I am a 51-year-old professor named Lianne McTavish who receives as much satisfaction from working out at the gym as from publishing my academic research. About eight years ago, I decided to combine my two primary identities (scholar/gym rat) to create "Feminist Figure Girl," a fictional character who both analyzes and participates in bodybuilding. I competed in my first figure show in June of 2011, and then wrote a book inspired by the process, published by SUNY Press in February 2015. In this blog I will write about and consider my ongoing research on the body, while regularly making fun of myself. I recommend that you start reading my first post from August 2010 (available on the home page), instead of backwards from the most recent one, in order to get the full FFG effect.

2 thoughts on “Imagining Freedom

  1. Love this post. Freedom and unfreedom in all kinds of guises. Having grown up in a “subsistence” rural community in a fairly remote part of the country, I can relate to parts of this life. Except for the quads. Have never learned to like those.

  2. When I was growing up in western Massachusetts, where public transit options are extremely limited, being able to drive and having a car meant freedom. I was somewhat disabused of that notion when my first car (a used Ford Escort carefully picked out by my father) threw a rod on the interstate while I was driving to work, which was my first full-time job. I’d had the car a few months, and the job about a month. I was able to replace the car with the help of a supervisor who pulled some strings to get me an auto loan for another used vehicle, but the thrill of car ownership was gone. My idea of freedom shifted when I moved closer to Boston and had the option of using public transit. It took a while, but I finally figured out that not having to rely on a car is very freeing.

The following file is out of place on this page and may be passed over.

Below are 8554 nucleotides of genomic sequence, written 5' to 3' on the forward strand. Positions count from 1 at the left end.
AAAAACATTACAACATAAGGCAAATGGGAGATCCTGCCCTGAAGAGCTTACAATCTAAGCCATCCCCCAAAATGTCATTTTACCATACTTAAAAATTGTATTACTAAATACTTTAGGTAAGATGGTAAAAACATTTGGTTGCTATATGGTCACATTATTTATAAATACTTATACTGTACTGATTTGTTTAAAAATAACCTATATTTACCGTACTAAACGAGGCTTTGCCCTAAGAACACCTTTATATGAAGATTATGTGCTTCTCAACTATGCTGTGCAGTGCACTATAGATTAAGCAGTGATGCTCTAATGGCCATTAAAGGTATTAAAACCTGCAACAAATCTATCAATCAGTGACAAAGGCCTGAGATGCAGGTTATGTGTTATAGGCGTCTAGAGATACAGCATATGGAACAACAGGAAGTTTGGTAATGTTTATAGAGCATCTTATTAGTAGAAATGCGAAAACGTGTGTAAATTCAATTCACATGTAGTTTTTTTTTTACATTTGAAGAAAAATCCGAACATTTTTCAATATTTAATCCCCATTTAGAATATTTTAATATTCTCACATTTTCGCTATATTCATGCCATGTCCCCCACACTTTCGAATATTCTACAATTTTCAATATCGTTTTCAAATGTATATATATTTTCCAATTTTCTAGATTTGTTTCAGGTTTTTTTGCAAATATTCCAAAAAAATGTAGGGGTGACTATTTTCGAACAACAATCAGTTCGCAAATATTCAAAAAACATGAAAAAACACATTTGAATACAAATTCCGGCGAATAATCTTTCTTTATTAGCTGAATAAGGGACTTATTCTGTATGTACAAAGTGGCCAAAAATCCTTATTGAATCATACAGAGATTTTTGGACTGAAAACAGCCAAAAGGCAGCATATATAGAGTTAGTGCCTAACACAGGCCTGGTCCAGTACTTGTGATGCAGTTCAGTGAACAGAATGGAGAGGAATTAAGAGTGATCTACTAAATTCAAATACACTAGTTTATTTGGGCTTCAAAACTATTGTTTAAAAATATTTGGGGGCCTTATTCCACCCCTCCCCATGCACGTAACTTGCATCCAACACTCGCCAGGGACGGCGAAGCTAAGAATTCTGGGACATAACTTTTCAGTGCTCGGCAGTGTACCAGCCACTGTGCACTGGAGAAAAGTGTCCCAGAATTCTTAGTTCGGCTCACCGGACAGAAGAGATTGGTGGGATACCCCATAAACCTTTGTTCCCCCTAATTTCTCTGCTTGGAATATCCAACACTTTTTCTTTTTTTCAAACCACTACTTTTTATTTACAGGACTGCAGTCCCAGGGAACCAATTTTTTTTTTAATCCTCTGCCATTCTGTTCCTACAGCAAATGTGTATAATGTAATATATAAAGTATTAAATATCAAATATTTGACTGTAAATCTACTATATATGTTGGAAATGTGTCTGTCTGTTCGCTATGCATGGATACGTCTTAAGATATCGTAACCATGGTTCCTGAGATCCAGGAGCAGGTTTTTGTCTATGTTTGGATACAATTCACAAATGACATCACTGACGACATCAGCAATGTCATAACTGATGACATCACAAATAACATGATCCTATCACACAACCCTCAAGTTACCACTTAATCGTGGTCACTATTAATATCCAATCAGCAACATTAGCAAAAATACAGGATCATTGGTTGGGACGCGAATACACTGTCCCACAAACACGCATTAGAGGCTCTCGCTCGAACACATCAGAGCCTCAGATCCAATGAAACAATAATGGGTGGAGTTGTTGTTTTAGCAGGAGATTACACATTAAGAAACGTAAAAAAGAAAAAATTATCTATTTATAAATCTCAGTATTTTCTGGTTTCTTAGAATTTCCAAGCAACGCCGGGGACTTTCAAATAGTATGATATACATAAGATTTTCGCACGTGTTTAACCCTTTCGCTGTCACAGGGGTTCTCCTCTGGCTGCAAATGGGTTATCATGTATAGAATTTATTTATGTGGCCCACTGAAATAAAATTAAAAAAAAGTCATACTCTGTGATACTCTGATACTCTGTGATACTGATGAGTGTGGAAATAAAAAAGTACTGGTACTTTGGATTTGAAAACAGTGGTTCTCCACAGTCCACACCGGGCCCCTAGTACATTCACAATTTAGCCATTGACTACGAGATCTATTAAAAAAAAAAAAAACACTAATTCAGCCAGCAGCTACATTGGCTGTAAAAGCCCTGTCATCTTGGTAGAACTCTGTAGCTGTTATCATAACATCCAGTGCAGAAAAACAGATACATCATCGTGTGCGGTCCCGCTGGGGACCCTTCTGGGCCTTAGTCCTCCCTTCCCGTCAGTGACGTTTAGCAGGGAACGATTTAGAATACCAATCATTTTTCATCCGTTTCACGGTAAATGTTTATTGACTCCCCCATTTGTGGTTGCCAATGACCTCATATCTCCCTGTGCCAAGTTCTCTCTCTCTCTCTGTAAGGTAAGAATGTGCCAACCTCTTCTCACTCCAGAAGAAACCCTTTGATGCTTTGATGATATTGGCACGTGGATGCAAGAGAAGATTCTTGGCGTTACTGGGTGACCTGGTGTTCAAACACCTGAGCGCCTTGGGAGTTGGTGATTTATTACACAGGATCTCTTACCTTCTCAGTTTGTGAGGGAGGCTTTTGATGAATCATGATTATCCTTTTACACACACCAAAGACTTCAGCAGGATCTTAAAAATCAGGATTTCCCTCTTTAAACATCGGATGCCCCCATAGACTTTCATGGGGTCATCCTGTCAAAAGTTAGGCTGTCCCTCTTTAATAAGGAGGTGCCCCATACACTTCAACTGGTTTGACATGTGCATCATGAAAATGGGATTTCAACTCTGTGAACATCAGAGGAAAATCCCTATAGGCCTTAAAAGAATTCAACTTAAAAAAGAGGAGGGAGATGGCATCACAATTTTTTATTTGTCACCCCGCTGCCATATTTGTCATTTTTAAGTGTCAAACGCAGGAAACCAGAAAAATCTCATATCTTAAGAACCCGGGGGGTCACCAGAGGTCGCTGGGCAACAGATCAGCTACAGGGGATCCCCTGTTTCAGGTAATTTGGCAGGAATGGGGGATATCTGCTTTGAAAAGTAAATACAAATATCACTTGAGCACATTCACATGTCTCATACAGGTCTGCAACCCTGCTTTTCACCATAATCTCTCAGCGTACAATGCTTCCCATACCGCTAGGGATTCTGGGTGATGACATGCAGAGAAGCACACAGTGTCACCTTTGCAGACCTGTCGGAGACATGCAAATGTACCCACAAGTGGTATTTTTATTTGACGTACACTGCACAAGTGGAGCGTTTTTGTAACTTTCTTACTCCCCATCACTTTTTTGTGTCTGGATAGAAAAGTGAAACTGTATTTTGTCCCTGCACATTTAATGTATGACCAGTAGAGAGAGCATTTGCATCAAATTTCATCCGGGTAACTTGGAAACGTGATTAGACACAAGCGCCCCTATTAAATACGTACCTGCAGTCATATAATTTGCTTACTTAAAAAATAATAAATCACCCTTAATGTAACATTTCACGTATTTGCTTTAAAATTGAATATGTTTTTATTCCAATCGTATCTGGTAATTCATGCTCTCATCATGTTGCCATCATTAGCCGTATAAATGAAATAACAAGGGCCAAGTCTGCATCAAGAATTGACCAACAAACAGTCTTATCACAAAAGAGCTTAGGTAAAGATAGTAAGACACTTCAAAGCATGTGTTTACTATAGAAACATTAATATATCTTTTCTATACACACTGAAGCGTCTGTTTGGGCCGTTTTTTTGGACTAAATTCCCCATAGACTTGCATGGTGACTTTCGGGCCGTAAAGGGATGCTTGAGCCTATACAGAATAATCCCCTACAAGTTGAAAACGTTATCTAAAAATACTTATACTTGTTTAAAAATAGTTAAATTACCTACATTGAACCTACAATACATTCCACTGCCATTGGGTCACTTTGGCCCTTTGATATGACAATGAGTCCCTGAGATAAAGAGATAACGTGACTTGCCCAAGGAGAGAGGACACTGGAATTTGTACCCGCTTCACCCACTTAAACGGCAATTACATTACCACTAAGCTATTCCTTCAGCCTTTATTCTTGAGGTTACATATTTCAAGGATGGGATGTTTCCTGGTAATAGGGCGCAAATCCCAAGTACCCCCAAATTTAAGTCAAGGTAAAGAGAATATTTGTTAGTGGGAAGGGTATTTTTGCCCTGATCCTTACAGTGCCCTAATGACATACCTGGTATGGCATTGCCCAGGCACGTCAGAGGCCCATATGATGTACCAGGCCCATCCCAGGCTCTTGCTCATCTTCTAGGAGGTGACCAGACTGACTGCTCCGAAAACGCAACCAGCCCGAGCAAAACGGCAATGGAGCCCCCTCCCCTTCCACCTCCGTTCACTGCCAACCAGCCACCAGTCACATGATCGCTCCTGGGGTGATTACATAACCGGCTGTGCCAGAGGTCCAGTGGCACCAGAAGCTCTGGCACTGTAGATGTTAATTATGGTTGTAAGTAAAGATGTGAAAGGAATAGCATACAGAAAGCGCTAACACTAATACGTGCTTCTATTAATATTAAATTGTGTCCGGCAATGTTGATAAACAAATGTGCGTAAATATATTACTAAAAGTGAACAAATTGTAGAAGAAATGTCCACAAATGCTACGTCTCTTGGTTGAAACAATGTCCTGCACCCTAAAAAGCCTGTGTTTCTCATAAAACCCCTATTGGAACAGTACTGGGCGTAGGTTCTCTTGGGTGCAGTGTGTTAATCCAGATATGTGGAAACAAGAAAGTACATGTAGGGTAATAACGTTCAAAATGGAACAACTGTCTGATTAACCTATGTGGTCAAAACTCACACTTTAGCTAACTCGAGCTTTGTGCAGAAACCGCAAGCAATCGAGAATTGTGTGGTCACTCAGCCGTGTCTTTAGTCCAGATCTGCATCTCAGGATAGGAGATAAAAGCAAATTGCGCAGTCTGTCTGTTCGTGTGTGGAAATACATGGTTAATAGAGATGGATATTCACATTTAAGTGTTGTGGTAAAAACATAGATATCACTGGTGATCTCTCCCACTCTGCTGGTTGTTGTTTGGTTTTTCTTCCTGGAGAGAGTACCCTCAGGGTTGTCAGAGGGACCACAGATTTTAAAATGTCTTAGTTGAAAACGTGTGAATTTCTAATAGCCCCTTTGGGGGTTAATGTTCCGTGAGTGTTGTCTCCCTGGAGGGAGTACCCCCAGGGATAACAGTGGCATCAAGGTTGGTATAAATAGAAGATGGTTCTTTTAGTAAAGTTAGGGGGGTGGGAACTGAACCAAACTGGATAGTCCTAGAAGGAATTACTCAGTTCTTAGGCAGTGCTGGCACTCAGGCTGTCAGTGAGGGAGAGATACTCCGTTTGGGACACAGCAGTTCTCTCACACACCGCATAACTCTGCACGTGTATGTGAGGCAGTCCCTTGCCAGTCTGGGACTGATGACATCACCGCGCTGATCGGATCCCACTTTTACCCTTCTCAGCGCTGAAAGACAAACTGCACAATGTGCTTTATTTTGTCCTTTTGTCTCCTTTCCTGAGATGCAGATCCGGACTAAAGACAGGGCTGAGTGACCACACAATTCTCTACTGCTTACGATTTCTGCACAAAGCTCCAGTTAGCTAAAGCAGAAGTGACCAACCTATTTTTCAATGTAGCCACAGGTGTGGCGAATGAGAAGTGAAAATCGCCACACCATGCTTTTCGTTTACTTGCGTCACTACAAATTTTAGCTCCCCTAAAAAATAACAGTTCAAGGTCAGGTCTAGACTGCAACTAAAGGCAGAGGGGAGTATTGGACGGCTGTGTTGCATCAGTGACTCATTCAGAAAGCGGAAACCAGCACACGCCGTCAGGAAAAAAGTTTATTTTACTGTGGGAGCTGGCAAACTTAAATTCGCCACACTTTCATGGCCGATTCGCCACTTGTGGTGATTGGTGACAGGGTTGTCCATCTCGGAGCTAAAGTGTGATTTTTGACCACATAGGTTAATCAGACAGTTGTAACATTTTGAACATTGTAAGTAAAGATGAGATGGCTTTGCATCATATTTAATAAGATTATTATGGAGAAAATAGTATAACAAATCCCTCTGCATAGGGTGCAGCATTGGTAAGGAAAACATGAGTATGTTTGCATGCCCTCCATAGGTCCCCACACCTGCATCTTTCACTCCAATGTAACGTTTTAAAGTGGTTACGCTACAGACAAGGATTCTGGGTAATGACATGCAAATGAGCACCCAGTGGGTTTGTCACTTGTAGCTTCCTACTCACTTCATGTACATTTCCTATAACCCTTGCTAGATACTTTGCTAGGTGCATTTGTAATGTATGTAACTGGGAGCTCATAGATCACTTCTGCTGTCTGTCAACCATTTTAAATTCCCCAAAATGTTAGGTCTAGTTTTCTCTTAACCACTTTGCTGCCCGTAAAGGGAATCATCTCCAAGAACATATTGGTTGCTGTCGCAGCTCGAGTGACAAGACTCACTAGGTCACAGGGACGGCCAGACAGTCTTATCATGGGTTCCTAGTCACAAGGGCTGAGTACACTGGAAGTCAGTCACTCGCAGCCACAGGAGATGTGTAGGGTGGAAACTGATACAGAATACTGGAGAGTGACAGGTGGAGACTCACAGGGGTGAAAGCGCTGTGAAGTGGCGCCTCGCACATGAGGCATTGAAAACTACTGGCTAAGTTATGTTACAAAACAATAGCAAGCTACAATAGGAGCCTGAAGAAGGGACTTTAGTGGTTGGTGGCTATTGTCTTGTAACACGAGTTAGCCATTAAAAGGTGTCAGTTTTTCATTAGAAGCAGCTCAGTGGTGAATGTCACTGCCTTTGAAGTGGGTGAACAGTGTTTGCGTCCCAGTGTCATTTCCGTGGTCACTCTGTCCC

In general, for me freedom means being able to set my own priorities, which are somewhat different from the priorities of my working-class upbringing. I grew up in a fairly affluent town (“white flight” on my parents’ part, although I suspect we could barely afford to live there) and the public schools were pretty decent, so I got exposed to a lot of good stuff in the way of music, art, and books. Then my grandmother would tell me that when I grew up and got married and had kids, I wouldn’t have time for music or reading or movies (that is, the things that make life worth living). If I’d gone along with my family’s priorities, I probably would have married an auto mechanic not long after high school and had three or four children. If I had a career at all, it would be nursing or teaching. Not that there’s anything wrong with any of that, but it’s not me.

    And yes, I agree that freedom in association is important, too. At university I found a tribe of nerds and weirdos who also liked to read a lot and weren’t intimidated when I used big words, and that was a huge turning point in my life. It’s not clear to me how family dynamics affect my relationships now, although in some ways I think I’m still pushing back a lot. For instance, after having been raised by a very controlling father, I’m now married to a man whose lack of interest in controlling me sometimes verges on indifference. It works somehow.